Addressing core issues to facilitate SME exports
The major challenge lies with manufacturing. Exports cannot be sustained unless manufacturing backs exports.
Indian exports clocked a CAGR of 17.2 per cent between 2003-04 and 2013-14. However, the CAGR has come down to 11.01 per cent during 2008-09 to 2013-14. The decline in CAGR is primarily on account of the fact that we witnessed negative growth in two out of last five years and only recorded 4 per cent growth in 2013-14. Moreover, the global trade was also subdued in last five years growing by about 2.6 per cent only.
The global trade is expected to increase by 4.7 per cent in 2014 and 5.3 per cent in 2015. The regional forecast is also much better for the next few years with the US posting better economic results. But contraction in major economies of Europe, expropriation in Africa and cases of sovereign default in Latin America are bothering SMEs.
Manufacturing Growth Slows Down
The major challenge lies at home where manufacturing is still not on track. In 2013-14, manufacturing contracted by 0.7 per cent. After clocking moderate growth in April–June, IIP (Index of Industrial Production) fallen to 0.5 per cent in July 2014.
Exports cannot be sustained unless manufacturing backs exports. For example, in 2011, we have positive IIP numbers in 11 out of 12 months and in five out of 12 months, we have IIP number greater than five, exports zoomed by over 25 per cent.
In 2012, we have negative IIPs in seven out of 12 months and only one out of 12 months, IIP greater than five, exports declined by 1.76 per cent. Therefore, there is a need to push manufacturing by augmenting investment in the sector both for modernisation and expansion. The “Made in India” and “Make in India” should be closely integrated in our manufacturing, trade, tariff and investment policies to realise this dream.
Credit plays a pivotal role for SMEs. However, over a period of time, we have seen that share of exports credit in net banking credit has come down from little over 9 per cent in December 2000 to 3.5 per cent in December 2013 though Reserve Bank of India has kept a target to take it to 12 per cent. The share of export credit in country’s exports has also declined. In a short of span of five years, it has come down from 19.82 per cent to 11.36 per cent.
The flow of credit to the export sector has come down drastically affecting MSMEs the most. Therefore, export credit should be brought back again into the priority sector lending. To ensure that the flow of credit to other priority sectors remains unaffected, RBI may put a cap of 5 per cent within the 40 per cent target of the priority sector lending for the export sector.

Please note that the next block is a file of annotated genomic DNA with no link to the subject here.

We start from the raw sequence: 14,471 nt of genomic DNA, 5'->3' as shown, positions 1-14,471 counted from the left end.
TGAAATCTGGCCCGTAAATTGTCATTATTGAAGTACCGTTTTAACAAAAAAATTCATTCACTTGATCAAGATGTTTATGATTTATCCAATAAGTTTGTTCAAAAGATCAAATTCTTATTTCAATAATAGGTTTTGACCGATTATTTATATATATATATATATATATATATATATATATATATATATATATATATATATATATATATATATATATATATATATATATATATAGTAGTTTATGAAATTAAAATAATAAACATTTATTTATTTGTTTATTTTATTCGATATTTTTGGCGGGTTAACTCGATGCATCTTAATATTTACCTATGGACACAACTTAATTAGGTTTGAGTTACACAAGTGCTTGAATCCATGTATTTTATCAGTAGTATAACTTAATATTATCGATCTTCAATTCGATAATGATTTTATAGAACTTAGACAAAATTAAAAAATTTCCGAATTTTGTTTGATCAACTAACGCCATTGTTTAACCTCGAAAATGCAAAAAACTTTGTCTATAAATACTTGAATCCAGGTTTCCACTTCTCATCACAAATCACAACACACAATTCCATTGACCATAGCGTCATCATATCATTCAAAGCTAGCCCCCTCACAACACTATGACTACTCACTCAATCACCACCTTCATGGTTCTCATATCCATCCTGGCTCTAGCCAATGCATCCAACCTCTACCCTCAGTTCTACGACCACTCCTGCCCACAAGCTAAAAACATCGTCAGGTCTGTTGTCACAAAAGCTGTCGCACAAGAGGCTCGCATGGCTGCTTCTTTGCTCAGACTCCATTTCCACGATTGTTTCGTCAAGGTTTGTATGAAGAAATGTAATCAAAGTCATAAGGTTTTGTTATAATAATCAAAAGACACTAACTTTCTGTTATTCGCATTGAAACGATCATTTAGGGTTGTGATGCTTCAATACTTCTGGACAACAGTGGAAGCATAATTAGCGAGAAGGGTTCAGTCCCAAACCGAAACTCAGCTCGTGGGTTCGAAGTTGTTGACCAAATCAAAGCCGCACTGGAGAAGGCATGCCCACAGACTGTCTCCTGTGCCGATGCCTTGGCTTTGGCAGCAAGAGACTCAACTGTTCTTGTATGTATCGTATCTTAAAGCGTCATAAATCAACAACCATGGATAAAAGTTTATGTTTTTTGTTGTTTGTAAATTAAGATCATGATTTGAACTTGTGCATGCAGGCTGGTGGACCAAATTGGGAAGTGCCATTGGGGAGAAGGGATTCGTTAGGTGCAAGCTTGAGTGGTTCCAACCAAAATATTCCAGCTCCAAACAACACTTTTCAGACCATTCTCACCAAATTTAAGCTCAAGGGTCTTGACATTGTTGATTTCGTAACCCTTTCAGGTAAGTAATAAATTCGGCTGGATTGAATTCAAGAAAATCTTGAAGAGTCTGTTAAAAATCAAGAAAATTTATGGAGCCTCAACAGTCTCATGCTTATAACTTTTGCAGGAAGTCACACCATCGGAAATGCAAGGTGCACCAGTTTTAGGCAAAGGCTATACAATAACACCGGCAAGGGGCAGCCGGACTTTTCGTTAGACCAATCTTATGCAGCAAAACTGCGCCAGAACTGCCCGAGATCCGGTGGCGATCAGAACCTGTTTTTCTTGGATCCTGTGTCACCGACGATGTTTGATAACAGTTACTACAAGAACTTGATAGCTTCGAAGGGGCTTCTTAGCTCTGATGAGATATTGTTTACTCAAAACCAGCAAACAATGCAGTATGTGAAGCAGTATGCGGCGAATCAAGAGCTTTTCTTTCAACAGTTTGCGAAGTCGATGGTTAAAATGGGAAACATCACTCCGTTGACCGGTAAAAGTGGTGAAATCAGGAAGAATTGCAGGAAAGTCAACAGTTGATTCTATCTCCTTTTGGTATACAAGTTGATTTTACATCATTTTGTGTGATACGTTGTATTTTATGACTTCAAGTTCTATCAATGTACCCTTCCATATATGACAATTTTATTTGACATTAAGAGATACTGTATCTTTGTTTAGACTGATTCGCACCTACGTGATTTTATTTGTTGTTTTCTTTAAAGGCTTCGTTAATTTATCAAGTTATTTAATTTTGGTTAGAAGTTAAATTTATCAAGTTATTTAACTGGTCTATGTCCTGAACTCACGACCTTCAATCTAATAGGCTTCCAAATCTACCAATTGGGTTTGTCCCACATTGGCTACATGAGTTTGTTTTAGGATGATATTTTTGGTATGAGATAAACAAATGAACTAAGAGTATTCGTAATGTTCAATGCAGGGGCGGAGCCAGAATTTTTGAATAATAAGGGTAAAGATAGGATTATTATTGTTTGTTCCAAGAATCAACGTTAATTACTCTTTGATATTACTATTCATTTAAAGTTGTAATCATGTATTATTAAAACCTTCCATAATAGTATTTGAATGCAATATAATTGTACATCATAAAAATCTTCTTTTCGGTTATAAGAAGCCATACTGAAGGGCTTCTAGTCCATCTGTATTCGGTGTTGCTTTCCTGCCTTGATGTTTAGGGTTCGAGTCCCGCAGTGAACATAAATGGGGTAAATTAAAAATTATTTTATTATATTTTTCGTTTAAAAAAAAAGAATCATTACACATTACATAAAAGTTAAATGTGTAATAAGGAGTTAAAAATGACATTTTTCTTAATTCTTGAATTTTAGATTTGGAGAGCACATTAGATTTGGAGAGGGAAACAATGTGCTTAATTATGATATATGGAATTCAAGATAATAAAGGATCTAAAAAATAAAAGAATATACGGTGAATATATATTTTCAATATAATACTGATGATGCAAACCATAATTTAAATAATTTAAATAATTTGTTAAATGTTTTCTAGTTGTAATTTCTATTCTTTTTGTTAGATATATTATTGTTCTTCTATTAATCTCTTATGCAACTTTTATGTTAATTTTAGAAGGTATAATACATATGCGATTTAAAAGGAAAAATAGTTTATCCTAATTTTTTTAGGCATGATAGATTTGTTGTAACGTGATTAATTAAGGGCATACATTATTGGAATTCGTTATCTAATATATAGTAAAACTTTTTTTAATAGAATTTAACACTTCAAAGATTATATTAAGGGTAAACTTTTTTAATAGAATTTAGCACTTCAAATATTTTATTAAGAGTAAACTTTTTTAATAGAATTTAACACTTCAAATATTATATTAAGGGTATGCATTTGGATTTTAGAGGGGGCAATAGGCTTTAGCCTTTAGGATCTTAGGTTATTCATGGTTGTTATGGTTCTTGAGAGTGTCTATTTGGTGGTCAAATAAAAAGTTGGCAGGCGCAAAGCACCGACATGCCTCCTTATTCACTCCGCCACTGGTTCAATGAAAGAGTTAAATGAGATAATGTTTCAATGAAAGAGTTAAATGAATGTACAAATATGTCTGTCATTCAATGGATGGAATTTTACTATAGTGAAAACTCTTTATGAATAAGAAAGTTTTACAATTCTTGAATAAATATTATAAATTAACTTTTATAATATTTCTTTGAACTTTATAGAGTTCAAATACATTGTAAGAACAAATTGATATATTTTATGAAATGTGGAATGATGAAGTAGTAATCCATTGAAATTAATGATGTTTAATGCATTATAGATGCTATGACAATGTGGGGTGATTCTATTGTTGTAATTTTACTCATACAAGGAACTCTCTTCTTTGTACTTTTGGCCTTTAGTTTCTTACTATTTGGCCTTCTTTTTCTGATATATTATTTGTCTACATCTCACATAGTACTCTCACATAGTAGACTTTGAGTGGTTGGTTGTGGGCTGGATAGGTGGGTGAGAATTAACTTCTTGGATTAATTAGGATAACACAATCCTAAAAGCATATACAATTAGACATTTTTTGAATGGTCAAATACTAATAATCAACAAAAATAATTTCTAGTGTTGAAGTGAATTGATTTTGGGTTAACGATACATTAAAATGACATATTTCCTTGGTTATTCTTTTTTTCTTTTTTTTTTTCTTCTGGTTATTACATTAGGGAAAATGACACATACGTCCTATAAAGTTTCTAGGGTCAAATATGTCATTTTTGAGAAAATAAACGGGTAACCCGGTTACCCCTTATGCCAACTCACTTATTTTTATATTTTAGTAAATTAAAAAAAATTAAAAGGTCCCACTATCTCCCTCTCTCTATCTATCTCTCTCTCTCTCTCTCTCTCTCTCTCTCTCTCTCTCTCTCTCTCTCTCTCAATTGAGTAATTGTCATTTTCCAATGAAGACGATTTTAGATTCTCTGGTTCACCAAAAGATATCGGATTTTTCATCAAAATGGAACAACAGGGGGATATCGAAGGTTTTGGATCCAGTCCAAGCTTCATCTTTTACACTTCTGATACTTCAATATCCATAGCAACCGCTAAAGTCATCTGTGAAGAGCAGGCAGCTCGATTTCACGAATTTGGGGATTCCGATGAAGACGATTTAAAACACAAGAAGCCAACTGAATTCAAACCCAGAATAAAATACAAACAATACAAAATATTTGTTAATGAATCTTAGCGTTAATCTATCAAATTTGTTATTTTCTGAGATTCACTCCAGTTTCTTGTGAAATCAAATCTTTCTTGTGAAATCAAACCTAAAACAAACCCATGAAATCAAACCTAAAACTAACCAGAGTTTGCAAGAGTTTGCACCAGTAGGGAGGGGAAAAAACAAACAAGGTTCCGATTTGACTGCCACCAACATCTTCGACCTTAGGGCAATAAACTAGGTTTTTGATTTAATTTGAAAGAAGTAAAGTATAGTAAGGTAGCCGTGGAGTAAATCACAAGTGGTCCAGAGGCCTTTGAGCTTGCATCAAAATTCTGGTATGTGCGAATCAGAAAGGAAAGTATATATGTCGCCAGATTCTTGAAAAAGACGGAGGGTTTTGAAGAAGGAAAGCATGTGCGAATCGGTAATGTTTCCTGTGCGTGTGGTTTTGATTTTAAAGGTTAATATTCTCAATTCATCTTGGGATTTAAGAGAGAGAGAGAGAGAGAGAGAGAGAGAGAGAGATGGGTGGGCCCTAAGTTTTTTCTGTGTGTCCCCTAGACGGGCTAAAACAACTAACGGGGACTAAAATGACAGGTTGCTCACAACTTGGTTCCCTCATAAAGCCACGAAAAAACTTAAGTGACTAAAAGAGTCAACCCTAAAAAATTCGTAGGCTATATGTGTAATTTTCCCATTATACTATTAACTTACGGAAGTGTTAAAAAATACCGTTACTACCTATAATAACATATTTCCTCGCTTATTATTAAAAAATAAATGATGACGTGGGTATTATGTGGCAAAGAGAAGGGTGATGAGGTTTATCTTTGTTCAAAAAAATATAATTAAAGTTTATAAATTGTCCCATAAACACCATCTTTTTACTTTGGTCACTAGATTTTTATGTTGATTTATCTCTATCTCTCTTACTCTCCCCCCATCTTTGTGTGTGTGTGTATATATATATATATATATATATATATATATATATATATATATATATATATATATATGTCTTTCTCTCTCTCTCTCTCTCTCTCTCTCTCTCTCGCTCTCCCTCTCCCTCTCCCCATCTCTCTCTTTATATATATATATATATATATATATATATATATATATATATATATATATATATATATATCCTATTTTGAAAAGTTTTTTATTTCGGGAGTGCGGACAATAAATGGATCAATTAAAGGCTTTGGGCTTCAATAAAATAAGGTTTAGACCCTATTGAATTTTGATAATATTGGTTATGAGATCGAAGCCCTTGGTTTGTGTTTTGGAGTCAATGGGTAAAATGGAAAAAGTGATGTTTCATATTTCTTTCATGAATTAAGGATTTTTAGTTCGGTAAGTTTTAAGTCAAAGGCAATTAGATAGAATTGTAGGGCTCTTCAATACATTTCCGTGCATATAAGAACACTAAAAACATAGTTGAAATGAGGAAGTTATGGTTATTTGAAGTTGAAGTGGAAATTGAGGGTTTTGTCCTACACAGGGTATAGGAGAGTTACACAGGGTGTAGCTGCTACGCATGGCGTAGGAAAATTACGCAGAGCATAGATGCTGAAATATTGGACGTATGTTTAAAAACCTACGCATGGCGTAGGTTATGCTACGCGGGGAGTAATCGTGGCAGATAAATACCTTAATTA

Extension of Interests Subvention
The government has extended 3 per cent Interest Subvention Scheme to MSME Units and certain labour-intensive sector of exports like carpets, handicrafts, handlooms, garments, specified made-ups and 235 tariff lines in the engineering sector. However, the scheme lapsed on 31 March 2014.
Since interest rates are not moving southwards and the cost of credit in India is much above the international benchmarks, the interest subvention for exports may be extended immediatel y for the period of three years with effect from 1 April 2014 to provide stability.
Marketing Support for SMEs SME exporters are provided marketing support by most of the developing and developed countries. In India, though such a support is provided under Market Development Assistance (MDA)/Market Access Initiative Scheme, its benefits can be termed as miniscule. The total allocation under both schemes of Department of Commerce is less than Rs 150 crore, while our exports are over Rs 18,00,000 crore.
1) For aggressive marketing, an Export Development Fund with a corpus of minimum 1 per cent of the preceding year’s exports may be set up. This may be taken as a planned scheme with target to take exports from $312 billion to $750 billion by 2018-19.
2) To replenish the fund, an export cess may be imposed on raw material exports. Similar contribution by the government will also be made.
3) India needs to develop home grown brands as brand fetches a minimum of 30-40 per cent more per unit realisation. However, developing a brand involves huge expenditure and time, and thus SMEs having liquidity problems are reluctant to attempt it.
E-commerce & Growth
E-commerce-led retail exports can be new instrument for accessing international market particularly by new entrepreneurs and small and tiny cottage sector exporters. The platform can be used for B2B and B2C transactions. The worldwide e-commerce sale has reached over $960 billion growing at close to 20 per cent.
E-commerce-led retail exports can easily add another $100 billion to exports besides attracting new entrepreneur in exports as such platform besides bringing buyers also ensure safety of payments, a basic need of any new exporter.
The writer of this article is Ajay Sahai, Director General & CEO at The Federation of Indian Export Organisations. The views expressed here are personal.